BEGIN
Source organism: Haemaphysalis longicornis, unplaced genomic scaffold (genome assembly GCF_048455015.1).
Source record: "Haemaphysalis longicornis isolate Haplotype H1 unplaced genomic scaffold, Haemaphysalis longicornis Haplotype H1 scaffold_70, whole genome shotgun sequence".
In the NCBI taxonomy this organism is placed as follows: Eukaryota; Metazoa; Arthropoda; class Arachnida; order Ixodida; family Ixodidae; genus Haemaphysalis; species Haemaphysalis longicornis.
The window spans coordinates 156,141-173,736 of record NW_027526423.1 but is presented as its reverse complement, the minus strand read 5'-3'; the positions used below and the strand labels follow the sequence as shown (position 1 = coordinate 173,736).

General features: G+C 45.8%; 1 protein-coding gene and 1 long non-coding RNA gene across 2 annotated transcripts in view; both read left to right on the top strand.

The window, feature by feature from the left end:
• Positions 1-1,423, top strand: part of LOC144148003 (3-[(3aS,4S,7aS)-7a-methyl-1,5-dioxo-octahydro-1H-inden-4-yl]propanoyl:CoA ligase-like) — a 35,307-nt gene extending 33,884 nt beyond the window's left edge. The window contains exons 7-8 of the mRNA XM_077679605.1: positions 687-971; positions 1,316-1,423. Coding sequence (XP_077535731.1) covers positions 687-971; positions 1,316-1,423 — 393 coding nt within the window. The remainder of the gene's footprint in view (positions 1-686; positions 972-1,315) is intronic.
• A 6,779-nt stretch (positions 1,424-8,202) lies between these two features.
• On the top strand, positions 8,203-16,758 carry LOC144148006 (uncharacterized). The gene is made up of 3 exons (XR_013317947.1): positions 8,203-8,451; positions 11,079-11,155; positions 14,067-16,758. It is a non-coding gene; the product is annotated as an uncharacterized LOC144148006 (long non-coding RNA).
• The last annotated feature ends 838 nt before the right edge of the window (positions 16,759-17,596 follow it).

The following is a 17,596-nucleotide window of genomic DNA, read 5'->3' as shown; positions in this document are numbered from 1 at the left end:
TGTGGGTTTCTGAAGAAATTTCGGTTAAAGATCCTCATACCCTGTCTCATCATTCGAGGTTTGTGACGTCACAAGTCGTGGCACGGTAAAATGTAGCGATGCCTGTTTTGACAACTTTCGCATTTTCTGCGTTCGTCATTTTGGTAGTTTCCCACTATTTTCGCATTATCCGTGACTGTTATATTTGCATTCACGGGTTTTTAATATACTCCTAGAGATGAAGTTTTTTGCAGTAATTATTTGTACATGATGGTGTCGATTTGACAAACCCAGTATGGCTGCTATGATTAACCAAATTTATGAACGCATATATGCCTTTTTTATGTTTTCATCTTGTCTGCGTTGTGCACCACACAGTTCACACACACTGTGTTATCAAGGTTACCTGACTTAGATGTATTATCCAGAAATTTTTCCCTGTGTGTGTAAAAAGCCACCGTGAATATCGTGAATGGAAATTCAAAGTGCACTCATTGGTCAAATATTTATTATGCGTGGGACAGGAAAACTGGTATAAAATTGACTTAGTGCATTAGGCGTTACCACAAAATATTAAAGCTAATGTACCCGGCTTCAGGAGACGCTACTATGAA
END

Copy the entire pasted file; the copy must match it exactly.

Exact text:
Source organism: Haemaphysalis longicornis, unplaced genomic scaffold (genome assembly GCF_048455015.1).
Source record: "Haemaphysalis longicornis isolate Haplotype H1 unplaced genomic scaffold, Haemaphysalis longicornis Haplotype H1 scaffold_70, whole genome shotgun sequence".
In the NCBI taxonomy this organism is placed as follows: Eukaryota; Metazoa; Arthropoda; class Arachnida; order Ixodida; family Ixodidae; genus Haemaphysalis; species Haemaphysalis longicornis.
The window spans coordinates 156,141-173,736 of record NW_027526423.1 but is presented as its reverse complement, the minus strand read 5'-3'; the positions used below and the strand labels follow the sequence as shown (position 1 = coordinate 173,736).

General features: G+C 45.8%; 1 protein-coding gene and 1 long non-coding RNA gene across 2 annotated transcripts in view; both read left to right on the top strand.

The window, feature by feature from the left end:
• Positions 1-1,423, top strand: part of LOC144148003 (3-[(3aS,4S,7aS)-7a-methyl-1,5-dioxo-octahydro-1H-inden-4-yl]propanoyl:CoA ligase-like) — a 35,307-nt gene extending 33,884 nt beyond the window's left edge. The window contains exons 7-8 of the mRNA XM_077679605.1: positions 687-971; positions 1,316-1,423. Coding sequence (XP_077535731.1) covers positions 687-971; positions 1,316-1,423 — 393 coding nt within the window. The remainder of the gene's footprint in view (positions 1-686; positions 972-1,315) is intronic.
• A 6,779-nt stretch (positions 1,424-8,202) lies between these two features.
• On the top strand, positions 8,203-16,758 carry LOC144148006 (uncharacterized). The gene is made up of 3 exons (XR_013317947.1): positions 8,203-8,451; positions 11,079-11,155; positions 14,067-16,758. It is a non-coding gene; the product is annotated as an uncharacterized LOC144148006 (long non-coding RNA).
• The last annotated feature ends 838 nt before the right edge of the window (positions 16,759-17,596 follow it).

The following is a 17,596-nucleotide window of genomic DNA, read 5'->3' as shown; positions in this document are numbered from 1 at the left end:
TGTGGGTTTCTGAAGAAATTTCGGTTAAAGATCCTCATACCCTGTCTCATCATTCGAGGTTTGTGACGTCACAAGTCGTGGCACGGTAAAATGTAGCGATGCCTGTTTTGACAACTTTCGCATTTTCTGCGTTCGTCATTTTGGTAGTTTCCCACTATTTTCGCATTATCCGTGACTGTTATATTTGCATTCACGGGTTTTTAATATACTCCTAGAGATGAAGTTTTTTGCAGTAATTATTTGTACATGATGGTGTCGATTTGACAAACCCAGTATGGCTGCTATGATTAACCAAATTTATGAACGCATATATGCCTTTTTTATGTTTTCATCTTGTCTGCGTTGTGCACCACACAGTTCACACACACTGTGTTATCAAGGTTACCTGACTTAGATGTATTATCCAGAAATTTTTCCCTGTGTGTGTAAAAAGCCACCGTGAATATCGTGAATGGAAATTCAAAGTGCACTCATTGGTCAAATATTTATTATGCGTGGGACAGGAAAACTGGTATAAAATTGACTTAGTGCATTAGGCGTTACCACAAAATATTAAAGCTAATGTACCCGGCTTCAGGAGACGCTACTATGAA